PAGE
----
Public Engagement: Nicholas Hookway
Nicholas Hookway is a lecturer in sociology at the University of Tasmania. Nick was co-convenor of the TASA Cultural Sociology Thematic Group before becoming the Public Engagement Portfolio leader in 2017 and is an Associate Editorial Board member of theJournal of Sociology. Nick is passionate about developing a strong public sociology and makes regular contributions to local and national media, including a fortnightly spot on ABC Hobart radio and his own podcast ‘Eavesdrop: Stories of the Everyday’ on iTunes. His research focuses on how social bonds are changing in late-modern times through empirical case studies such as morality, loneliness and volunteering. His book ‘Everyday Morality: Doing it Ourselves in an Age of Uncertainty (Routledge) is due for publication in early 2019.
Postgraduate: Ben Lohmeyer
Ben Lohmeyer is a Youth Sociologist and Youth Worker. He is an Adjunct Research Fellow with Flinders University. Ben completed his PhD at Flinders focussing on youth and violence. Ben’s research interests include youth, governance, violence (personal, structural and neoliberal) and youth work practice. Before beginning his academic career, Ben worked across a range of youth work settings including alternative education, alternative accommodation and peacebuilding. He has experience in grant writing, program and policy design and implementation.
Thematic Groups: Sara James
Sara James is a Lecturer in Interdisciplinary Studies at La Trobe University in Melbourne. She is a cultural sociologist whose research focuses on the changing role of work in people’s lives in an era when work is increasingly characterized by flexibility, uncertainty and precariousness. Her recent book Making a living, making a life: Work, meaning and self-identity (Routledge 2017) draws on in-depth interviews and cultural analysis to investigate the significance of work today, with a focus on vocation and the work ethic. Sara has been a TASA member since 2013. She was co-convener of the Cultural Sociology Thematic Group from 2014 to 2016. In this time, with Dr Nicholas Hookway, Sara organised and secured funding for two member events. One of these led to the publication of a special issue of M/C Journal, facilitating publication outcomes for a number of members. Sara is also a member of the Teaching Sociology Thematic Group and in 2016 she contributed to a session at the TASA Conference Postgraduate Day on engaging teaching practices. She has co-authored two text books: Key concepts in the Humanities and Social Sciences (2018) and Sociology in Today’s World, 3rd edition (2014).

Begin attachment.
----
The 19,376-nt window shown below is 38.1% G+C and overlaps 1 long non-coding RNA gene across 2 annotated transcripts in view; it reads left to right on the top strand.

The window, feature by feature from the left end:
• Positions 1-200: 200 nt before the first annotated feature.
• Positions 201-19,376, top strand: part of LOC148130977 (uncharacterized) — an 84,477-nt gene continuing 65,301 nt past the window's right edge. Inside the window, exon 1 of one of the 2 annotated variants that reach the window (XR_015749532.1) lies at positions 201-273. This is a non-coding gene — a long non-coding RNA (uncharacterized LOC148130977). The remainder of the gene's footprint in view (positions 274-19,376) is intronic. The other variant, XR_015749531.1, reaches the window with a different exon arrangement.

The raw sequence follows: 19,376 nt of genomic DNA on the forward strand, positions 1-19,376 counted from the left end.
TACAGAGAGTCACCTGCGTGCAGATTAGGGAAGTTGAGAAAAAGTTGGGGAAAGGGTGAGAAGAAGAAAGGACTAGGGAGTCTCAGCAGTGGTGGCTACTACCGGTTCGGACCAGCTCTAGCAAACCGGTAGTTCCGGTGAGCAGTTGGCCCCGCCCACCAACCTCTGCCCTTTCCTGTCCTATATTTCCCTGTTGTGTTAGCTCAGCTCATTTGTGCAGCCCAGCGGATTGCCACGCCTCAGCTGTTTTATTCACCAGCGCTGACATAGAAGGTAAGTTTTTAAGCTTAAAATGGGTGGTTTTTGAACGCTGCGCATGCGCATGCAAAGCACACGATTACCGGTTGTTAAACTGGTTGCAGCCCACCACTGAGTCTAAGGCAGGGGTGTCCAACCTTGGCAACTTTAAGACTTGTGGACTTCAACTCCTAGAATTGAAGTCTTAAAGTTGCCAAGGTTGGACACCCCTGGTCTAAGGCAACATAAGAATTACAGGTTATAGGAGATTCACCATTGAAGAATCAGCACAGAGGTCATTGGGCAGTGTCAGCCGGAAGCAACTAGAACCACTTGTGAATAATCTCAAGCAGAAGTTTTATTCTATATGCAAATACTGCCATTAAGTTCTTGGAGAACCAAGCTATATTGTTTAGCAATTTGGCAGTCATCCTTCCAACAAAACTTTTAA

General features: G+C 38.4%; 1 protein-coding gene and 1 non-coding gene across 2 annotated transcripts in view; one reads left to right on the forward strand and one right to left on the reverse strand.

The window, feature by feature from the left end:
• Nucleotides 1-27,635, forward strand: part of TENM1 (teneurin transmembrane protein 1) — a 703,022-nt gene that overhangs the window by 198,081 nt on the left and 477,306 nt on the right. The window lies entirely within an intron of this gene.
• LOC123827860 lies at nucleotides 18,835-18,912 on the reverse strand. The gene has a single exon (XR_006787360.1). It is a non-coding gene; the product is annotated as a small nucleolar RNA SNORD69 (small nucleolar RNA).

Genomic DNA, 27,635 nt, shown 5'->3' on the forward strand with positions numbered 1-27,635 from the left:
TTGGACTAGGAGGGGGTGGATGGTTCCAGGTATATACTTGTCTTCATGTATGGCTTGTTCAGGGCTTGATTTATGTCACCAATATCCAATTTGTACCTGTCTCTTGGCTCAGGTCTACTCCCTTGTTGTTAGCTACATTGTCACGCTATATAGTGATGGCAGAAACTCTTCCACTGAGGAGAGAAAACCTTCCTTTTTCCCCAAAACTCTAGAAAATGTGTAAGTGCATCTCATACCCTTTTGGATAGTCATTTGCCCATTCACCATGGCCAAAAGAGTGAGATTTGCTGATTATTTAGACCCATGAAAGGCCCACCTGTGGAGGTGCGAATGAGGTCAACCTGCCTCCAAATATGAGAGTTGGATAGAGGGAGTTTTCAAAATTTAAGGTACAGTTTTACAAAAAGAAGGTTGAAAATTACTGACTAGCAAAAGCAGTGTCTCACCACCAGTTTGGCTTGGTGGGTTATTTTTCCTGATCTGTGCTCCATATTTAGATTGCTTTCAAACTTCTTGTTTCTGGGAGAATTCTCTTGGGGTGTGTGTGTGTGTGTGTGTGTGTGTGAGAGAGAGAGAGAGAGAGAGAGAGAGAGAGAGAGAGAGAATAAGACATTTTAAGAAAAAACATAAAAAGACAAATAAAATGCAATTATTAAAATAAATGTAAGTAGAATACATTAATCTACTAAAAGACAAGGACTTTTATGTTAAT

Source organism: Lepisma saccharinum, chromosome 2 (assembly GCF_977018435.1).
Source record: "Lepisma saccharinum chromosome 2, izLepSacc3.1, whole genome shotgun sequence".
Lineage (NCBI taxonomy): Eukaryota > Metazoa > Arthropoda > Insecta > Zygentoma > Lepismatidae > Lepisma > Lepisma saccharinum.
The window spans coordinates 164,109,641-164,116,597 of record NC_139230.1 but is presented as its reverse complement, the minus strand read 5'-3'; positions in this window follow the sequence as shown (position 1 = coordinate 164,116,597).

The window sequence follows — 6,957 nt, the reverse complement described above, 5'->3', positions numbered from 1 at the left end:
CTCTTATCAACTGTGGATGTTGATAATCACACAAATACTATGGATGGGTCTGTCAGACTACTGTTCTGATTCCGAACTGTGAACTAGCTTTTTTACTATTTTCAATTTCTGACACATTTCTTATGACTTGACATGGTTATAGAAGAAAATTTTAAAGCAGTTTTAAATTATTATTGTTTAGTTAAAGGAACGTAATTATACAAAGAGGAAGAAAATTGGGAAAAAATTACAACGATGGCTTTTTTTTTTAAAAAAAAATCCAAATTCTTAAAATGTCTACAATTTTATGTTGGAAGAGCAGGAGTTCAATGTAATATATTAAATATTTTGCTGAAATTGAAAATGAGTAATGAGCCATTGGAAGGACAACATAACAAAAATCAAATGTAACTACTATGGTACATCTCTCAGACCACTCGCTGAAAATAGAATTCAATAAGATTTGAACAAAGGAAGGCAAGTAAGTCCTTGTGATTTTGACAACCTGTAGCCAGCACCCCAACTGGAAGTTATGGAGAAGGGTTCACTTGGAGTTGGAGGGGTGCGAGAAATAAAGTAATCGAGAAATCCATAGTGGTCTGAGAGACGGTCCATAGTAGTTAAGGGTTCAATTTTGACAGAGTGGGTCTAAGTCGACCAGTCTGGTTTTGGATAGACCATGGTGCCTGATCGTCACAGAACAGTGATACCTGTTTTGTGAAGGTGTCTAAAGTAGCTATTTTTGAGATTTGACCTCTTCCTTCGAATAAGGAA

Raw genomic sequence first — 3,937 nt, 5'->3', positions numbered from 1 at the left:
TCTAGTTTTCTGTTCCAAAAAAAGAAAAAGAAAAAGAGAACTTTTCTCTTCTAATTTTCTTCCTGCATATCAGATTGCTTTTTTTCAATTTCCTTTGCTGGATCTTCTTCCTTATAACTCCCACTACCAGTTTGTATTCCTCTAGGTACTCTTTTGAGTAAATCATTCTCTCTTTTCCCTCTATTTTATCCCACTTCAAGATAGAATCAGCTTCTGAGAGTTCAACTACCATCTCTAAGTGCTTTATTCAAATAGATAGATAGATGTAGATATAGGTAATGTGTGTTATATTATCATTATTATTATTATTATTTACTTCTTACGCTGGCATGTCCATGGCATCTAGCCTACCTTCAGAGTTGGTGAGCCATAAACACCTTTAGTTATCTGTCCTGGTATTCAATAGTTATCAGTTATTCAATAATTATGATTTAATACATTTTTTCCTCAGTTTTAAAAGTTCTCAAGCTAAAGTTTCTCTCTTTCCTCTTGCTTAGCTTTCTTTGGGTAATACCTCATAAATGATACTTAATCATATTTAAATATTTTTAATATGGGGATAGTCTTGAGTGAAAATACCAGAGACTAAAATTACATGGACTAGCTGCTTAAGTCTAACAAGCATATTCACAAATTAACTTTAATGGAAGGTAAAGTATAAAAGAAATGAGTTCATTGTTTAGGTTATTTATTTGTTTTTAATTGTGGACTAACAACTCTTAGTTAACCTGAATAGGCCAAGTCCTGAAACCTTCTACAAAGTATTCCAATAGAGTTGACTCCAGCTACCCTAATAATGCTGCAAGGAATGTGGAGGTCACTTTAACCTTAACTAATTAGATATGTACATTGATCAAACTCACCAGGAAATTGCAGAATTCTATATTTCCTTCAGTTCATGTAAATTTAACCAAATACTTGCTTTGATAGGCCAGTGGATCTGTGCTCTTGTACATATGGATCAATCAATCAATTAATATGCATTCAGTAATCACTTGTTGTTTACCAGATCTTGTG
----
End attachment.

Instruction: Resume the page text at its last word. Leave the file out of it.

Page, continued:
JoS Editors in Chief: Kate Huppatz & Steve Matthewman
Kate Huppatz is Senior Lecturer in Sociology at Western Sydney University. Her research focuses on gender, social class, the family and the labour market. Her latest book, an edited collection titled Identity and Belonging (with Hawkins and Matthews), was published in 2016 and she is currently writing her second sole-authored monograph Gender, Work and Social Theory.
Steve Matthewman is Head of Sociology and Criminology at the University of Auckland, Aotearoa New Zealand. Teaching and research interests include the sociology of disasters, science and technology studies and social theory. His latest book, Disasters, Risks and Revelation: Making Sense of Our Times was published by Palgrave Macmillan in 2015. His current research project is a topic in the sociology of infrastructure and energy, looking at the Canterbury rebuild following the earthquakes.
HSR Editors in Chief: Karen Willis and Sarah MacLean
Karen Willis is Professor, Allied Health Research, La Trobe University and Melbourne Health. Her disciplinary background is in sociology and she has expertise in qualitative methodologies and methods. Her work examines the links between individual health behaviours and broader social and policy ideas. Karen has led, and been an investigator, on a range of competitive grants (See CV). She has published a textbook on Sociology for Nursing students (two editions); various book chapters and has consistently published in high quality peer reviewed journals across both health sciences and sociology (see CV). She is a regular contributor to The Conversation and is an active user of Twitter, to disseminate current research findings and contribute to contemporary debates.
Karen has been a member of TASA since 1993; has taken part in many Annual Conferences in the Health Section and delivered a keynote address at the Health Thematic Group meeting in June 2015. She has published three articles in Health Sociology Review, has contributed book reviews, and acted as a reviewer for the journal on several occasions. Karen has peer-reviewed for a range of health and social science journals, including Social Science and Medicine, Sociology of Health and Illness, Qualitative Health Research, and BMC Journals. She is a panel member for the Steve Crook Memorial Prize (2014 and 2018). Karen is an active member of the RC15 the Health Thematic Group at ISA, organising sessions on sociological approaches to health care systems at both Vienna (2016) and Toronto (2018) ISA meetings. She organised a session at the European Sociology of Health and Medicine Society (ESHMS) in Lisbon in 2018. She is a regular attender and presenter at the annual BSA Medical Sociology Conference. Her sociology networks include the UK (with UK collaborators on funded grants), US and Scandinavia (through the Bourdieu health capital research group).